This article was originally published in the Glendale News-Press on Aug. 14
Glendale became the first city in Southern California this week to enhance mandatory water-use restrictions for residential customers, a decision made in anticipation of a substantial reduction in available water next year.
The City Council voted unanimously to make the policy change, which now limits outdoor watering of gardens and lawns to Tuesdays, Thursdays and Saturdays for no more than 10 minutes. By implementing what is called Phase II of the city’s Mandatory Water Conservation Ordinance, the city aims for a 20% reduction of potable water use.
Residents also will be assessed the Phase II drought charge of 30 cents per hundred cubic feet of water — translating to about 40 cents per 1,000 gallons — but residents with reduced water usage are unlikely to see their bills change, the city said; in fact, bills could go down in some cases.
Michael De Ghetto, the chief assistant general manager of Glendale Water and Power, explained this week that dwindling water supplies in key state reservoirs are expected to reduce the Metropolitan Water District of Southern California’s allocation from the State Water Project to zero next year — after already reducing it by 95% going into the current year. Because of prior investments by Glendale, the city has been able to store water at Diamond Valley Lake and Lake Mead, but potentially needing to replace the 207 acre-feet of water supplied by the State Water Project will still be a tall order.
“So, more water will have to be pulled out of the other storage,” De Ghetto said. “This is the main reason for coming to council and asking to go to a mandatory conservation, to save more water so we can have more to use next year.”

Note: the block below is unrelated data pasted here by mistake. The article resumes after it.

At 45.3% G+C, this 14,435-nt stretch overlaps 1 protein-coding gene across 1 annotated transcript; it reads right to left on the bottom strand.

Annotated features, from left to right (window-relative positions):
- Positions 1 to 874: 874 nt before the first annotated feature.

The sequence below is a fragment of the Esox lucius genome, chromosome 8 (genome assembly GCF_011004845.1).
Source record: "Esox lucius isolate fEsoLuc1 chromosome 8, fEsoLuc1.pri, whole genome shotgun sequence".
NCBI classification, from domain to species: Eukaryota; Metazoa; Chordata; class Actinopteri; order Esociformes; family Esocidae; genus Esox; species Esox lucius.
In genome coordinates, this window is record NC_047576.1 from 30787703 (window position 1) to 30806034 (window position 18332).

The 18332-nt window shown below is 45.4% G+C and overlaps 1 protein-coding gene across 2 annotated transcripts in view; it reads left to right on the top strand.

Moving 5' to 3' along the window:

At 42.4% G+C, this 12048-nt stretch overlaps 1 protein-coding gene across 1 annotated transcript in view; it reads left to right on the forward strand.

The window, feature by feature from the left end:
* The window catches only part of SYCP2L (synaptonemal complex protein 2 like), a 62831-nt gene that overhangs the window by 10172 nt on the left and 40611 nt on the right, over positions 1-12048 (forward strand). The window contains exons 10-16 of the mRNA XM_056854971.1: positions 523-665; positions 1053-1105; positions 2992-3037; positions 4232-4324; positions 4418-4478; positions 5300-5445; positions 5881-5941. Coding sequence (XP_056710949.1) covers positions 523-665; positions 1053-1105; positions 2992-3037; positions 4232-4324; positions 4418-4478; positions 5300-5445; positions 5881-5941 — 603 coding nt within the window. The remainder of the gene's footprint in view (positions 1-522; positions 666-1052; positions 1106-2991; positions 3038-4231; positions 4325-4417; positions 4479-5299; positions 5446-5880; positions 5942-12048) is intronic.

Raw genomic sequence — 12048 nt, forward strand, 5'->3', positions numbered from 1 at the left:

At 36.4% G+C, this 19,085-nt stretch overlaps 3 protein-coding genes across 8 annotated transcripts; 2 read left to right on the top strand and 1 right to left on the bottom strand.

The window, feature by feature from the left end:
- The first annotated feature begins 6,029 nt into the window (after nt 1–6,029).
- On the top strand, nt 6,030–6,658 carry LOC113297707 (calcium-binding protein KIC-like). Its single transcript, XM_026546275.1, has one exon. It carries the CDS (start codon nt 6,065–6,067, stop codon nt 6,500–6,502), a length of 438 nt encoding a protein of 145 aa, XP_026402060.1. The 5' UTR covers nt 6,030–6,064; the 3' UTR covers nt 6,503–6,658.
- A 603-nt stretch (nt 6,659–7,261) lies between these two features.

MWD supplies around 58% of GWP’s water, while water from the San Fernando Basin, Verdugo Basin and a regional recycled water program compose the rest. De Ghetto said 77% of Glendale’s water usage is residential, with 39% being in multifamily — apartment and condominium buildings — and 38% being at single-family homes. However, use at single-family homes rises by 70% in summer months, while rising by only 12% at multifamily sites, ostensibly because of the larger landscaping footprints at those properties.
Backing this up, De Ghetto noted that the city has reduced its overall water usage even while adding mostly density housing in the past decade.
“Since 2012, we’ve had 3,300 units — which, again, would be apartments and condominiums for the most part — but there’s actually been a sustained 18% reduction in water use,” he said. “At least in Glendale, water can’t be pointed to as a reason for not building more units. The reason the use has gone down has been more efficient water use.”
The worsening drought conditions statewide have significantly reduced water supplies, to the point that MWD is considering declaring a supply alert for the first time since 2015. On top of the lack of rainfall, the smaller snowpack runoffs from mountains are exacerbating the supply problems.
Hoping to replicate the success of prior rebate programs that helped the city conserve water during the 2015 drought, De Ghetto highlighted what residents could take advantage of. There is a $2-per-square-foot turf removal program, which in 2015 had 407 customers remove 2.3 million square feet of turf (in favor of drought-tolerant landscaping) and save nearly 73 million gallons of water each year, De Ghetto said.
There also are rebates for installing gray water systems, “smart home” upgrades and buying efficient washers or toilets.
Councilman Ardy Kassakhian suggested the city commandeer its robust social media platform to promote residents doing their part to reduce water usage and encourage others to follow suit.
“Let’s feature some of the nicer examples of zero-scaped, more sustainable drought tolerant front yards. I think if people see examples of what’s out there and they see something they like, they may want to replicate it,” he said. “In the past, we’ve done community awards for the most nicely decorated homes at Halloween or whatever the case may be. Why not do that and recognize some of the folks that have done an exceptional job of saving water and using local plants? I think if we can inject it into dialogue and conversation, we’ll start seeing some progress.”